Infrastructure is a Modern Row Quilt designed by my friend Heather Black of Quiltachusetts. I wrote the pattern based on her design and now I’m excited to make it using my brand new Geo Pop fabric which has just started arriving in quilt shops!!

Heather is going to make her version using using Benartex Superior Solids which will look just as fabulous! I’ll be quilting mine on a domestic sewing machine while Heather will quilt hers on a longarm so you’ll learn lots of tips and tricks for doing both.

Infrastructure Quilt

Heather originally designed this pattern in Adobe Photoshop. I was able to redraw in EQ8 software enabling me to break down the design and the write a comprehensive pattern.

Infrastructure Quilt Along Overview

The quilt along will run for a total of 12 weeks: we’ll spend 9 weeks cutting and piecing the rows and assembling the quilt top. Then we will spend 3 weeks basting, quilting and binding. You’ll have plenty of time to follow along will and you’ll actually have a finished quilt by the time we are done! Along the way, you’ll learn how we approach making the quilt and I’m even going to throw in some video tutorials, too. I can’t wait!!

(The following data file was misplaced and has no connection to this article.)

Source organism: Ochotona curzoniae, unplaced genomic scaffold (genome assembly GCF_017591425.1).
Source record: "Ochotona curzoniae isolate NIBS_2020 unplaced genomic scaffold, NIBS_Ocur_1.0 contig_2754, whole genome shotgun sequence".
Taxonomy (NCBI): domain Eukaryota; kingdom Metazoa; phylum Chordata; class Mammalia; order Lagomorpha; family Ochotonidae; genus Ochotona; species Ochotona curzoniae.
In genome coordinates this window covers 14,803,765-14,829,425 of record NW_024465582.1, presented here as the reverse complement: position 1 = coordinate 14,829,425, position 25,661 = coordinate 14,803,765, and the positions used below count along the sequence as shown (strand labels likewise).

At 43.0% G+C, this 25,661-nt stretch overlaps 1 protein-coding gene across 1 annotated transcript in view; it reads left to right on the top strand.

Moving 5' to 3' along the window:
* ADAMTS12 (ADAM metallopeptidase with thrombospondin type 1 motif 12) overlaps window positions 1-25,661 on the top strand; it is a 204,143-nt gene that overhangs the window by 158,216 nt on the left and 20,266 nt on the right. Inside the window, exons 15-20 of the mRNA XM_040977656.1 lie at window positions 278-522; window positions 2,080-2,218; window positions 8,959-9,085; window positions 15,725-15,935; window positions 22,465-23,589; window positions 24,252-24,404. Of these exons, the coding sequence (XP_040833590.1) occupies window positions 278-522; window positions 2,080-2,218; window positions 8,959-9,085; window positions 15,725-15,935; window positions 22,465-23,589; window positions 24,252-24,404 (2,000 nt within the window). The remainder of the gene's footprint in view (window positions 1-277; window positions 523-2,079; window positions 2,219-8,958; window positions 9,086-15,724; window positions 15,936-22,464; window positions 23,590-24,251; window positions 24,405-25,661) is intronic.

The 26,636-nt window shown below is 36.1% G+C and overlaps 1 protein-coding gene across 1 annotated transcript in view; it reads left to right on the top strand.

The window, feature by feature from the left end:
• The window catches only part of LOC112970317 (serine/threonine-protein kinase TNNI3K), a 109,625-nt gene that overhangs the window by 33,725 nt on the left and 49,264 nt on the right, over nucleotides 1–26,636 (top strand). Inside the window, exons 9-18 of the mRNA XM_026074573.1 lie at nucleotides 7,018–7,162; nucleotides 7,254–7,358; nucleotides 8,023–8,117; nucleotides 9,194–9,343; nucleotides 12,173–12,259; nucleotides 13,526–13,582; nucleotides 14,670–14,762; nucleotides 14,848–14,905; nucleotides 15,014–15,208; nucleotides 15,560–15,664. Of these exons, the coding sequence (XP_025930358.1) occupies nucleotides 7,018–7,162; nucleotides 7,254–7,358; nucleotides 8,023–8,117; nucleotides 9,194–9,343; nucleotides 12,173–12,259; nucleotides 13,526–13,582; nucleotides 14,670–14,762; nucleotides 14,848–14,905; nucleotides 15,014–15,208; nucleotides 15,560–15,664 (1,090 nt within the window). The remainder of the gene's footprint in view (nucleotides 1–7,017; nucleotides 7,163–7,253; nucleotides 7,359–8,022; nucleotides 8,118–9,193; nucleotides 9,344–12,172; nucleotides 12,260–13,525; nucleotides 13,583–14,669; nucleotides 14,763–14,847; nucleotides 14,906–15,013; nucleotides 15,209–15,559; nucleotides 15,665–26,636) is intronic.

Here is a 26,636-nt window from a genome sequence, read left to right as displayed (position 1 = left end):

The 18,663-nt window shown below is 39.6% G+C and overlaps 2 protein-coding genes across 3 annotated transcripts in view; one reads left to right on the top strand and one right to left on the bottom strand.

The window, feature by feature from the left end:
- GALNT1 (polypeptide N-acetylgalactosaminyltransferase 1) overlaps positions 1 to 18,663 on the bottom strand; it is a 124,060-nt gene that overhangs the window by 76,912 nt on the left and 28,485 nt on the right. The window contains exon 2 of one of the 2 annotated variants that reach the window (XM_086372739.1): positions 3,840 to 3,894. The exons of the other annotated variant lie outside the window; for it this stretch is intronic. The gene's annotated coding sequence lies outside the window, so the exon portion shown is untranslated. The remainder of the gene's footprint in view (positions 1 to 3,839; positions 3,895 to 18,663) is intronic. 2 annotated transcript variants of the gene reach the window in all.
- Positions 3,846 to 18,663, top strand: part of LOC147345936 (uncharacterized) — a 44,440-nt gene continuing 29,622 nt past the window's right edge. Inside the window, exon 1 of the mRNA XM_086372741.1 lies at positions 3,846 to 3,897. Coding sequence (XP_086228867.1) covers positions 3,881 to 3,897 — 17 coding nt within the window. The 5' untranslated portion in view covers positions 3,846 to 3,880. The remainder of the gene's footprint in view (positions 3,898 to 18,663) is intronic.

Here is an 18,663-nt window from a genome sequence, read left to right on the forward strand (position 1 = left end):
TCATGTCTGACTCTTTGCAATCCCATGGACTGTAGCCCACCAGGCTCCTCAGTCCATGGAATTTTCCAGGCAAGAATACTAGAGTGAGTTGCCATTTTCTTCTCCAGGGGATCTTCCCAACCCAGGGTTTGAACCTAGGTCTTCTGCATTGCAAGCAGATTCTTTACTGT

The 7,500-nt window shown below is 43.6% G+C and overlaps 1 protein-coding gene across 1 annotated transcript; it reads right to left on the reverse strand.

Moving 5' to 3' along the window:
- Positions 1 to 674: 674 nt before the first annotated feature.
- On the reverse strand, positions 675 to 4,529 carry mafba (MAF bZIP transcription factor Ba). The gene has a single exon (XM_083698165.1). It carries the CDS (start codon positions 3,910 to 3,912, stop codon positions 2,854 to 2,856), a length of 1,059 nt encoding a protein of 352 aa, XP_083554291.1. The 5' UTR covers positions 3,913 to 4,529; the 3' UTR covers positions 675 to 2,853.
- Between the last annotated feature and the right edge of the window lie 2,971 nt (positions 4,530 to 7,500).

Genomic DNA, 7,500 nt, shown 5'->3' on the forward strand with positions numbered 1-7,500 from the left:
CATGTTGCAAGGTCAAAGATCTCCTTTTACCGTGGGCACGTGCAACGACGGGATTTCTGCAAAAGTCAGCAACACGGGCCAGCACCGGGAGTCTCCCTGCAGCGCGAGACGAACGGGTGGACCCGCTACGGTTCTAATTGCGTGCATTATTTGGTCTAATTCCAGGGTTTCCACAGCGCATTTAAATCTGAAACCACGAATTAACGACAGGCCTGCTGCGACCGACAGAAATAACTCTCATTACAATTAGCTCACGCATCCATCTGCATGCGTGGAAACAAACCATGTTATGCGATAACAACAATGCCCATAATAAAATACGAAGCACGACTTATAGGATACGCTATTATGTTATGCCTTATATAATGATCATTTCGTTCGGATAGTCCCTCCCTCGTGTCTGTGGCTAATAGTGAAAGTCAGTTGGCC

The quilt along itself is completely free; all you need to purchase is a copy of the quilt pattern using one of my links below:

I’m also offering Geo Pop quilt kits while supplies last. Click here to grab yours.

If you’d like to choose your own fabrics, see the materials requirements from the back of the quilt pattern below. Just pick fabrics in similar colors to get the same look as mine. You can click the image to enlarge:

Infrastructure Supply List

There Will Be Prizes!!

Heather will be coordinating weekly giveaways during the quilt along, from a wonderful group of sponsors shown below. Think of it as a great incentive to keep on going throughout the entire event!

Infrastructure Quilt Along Sponsors

I’ve gathered my fabrics and the first thing I’ll do is prewash, starch and press them. Prewashing is a matter of personal preference, but I do it to wash out any chemicals, preshrink the fabric, and get out any excess dye with fabric color catchers. I’ll meet you back here with an update at the end of the month. In the meantime, let me know if you plan to join, and click here to sign up for my quilt along newsletter!

Geo Pop Bundle

Click here to get Geo Pop fabric, bundles and kits.